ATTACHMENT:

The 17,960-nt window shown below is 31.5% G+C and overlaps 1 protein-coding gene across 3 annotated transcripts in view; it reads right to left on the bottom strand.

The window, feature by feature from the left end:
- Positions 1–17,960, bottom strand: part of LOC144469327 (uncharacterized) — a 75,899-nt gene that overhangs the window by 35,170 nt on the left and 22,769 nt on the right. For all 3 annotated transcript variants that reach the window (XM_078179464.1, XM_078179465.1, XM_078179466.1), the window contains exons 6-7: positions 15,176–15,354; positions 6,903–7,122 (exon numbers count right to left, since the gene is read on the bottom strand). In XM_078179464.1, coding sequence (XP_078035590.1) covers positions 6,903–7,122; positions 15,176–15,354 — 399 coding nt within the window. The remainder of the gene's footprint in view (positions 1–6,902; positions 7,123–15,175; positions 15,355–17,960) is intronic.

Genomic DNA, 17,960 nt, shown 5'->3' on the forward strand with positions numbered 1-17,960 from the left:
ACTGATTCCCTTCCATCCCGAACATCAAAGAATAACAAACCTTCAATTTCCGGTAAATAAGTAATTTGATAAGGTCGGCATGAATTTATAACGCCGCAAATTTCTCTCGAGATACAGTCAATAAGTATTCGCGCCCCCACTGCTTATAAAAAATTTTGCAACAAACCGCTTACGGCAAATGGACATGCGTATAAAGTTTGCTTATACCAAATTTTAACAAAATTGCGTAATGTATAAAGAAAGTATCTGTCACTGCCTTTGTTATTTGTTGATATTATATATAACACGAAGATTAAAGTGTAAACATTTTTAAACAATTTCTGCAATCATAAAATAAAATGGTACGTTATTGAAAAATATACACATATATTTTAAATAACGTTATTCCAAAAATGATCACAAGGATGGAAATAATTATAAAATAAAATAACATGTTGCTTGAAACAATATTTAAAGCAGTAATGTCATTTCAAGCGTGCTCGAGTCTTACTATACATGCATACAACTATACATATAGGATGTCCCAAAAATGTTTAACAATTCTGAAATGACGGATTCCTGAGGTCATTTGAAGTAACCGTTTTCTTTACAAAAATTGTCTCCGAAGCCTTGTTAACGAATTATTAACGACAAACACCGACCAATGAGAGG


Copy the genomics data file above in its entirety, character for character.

The 17,960-nt window shown below is 31.5% G+C and overlaps 1 protein-coding gene across 3 annotated transcripts in view; it reads right to left on the bottom strand.

The window, feature by feature from the left end:
- Positions 1–17,960, bottom strand: part of LOC144469327 (uncharacterized) — a 75,899-nt gene that overhangs the window by 35,170 nt on the left and 22,769 nt on the right. For all 3 annotated transcript variants that reach the window (XM_078179464.1, XM_078179465.1, XM_078179466.1), the window contains exons 6-7: positions 15,176–15,354; positions 6,903–7,122 (exon numbers count right to left, since the gene is read on the bottom strand). In XM_078179464.1, coding sequence (XP_078035590.1) covers positions 6,903–7,122; positions 15,176–15,354 — 399 coding nt within the window. The remainder of the gene's footprint in view (positions 1–6,902; positions 7,123–15,175; positions 15,355–17,960) is intronic.

Genomic DNA, 17,960 nt, shown 5'->3' on the forward strand with positions numbered 1-17,960 from the left:
ACTGATTCCCTTCCATCCCGAACATCAAAGAATAACAAACCTTCAATTTCCGGTAAATAAGTAATTTGATAAGGTCGGCATGAATTTATAACGCCGCAAATTTCTCTCGAGATACAGTCAATAAGTATTCGCGCCCCCACTGCTTATAAAAAATTTTGCAACAAACCGCTTACGGCAAATGGACATGCGTATAAAGTTTGCTTATACCAAATTTTAACAAAATTGCGTAATGTATAAAGAAAGTATCTGTCACTGCCTTTGTTATTTGTTGATATTATATATAACACGAAGATTAAAGTGTAAACATTTTTAAACAATTTCTGCAATCATAAAATAAAATGGTACGTTATTGAAAAATATACACATATATTTTAAATAACGTTATTCCAAAAATGATCACAAGGATGGAAATAATTATAAAATAAAATAACATGTTGCTTGAAACAATATTTAAAGCAGTAATGTCATTTCAAGCGTGCTCGAGTCTTACTATACATGCATACAACTATACATATAGGATGTCCCAAAAATGTTTAACAATTCTGAAATGACGGATTCCTGAGGTCATTTGAAGTAACCGTTTTCTTTACAAAAATTGTCTCCGAAGCCTTGTTAACGAATTATTAACGACAAACACCGACCAATGAGAGG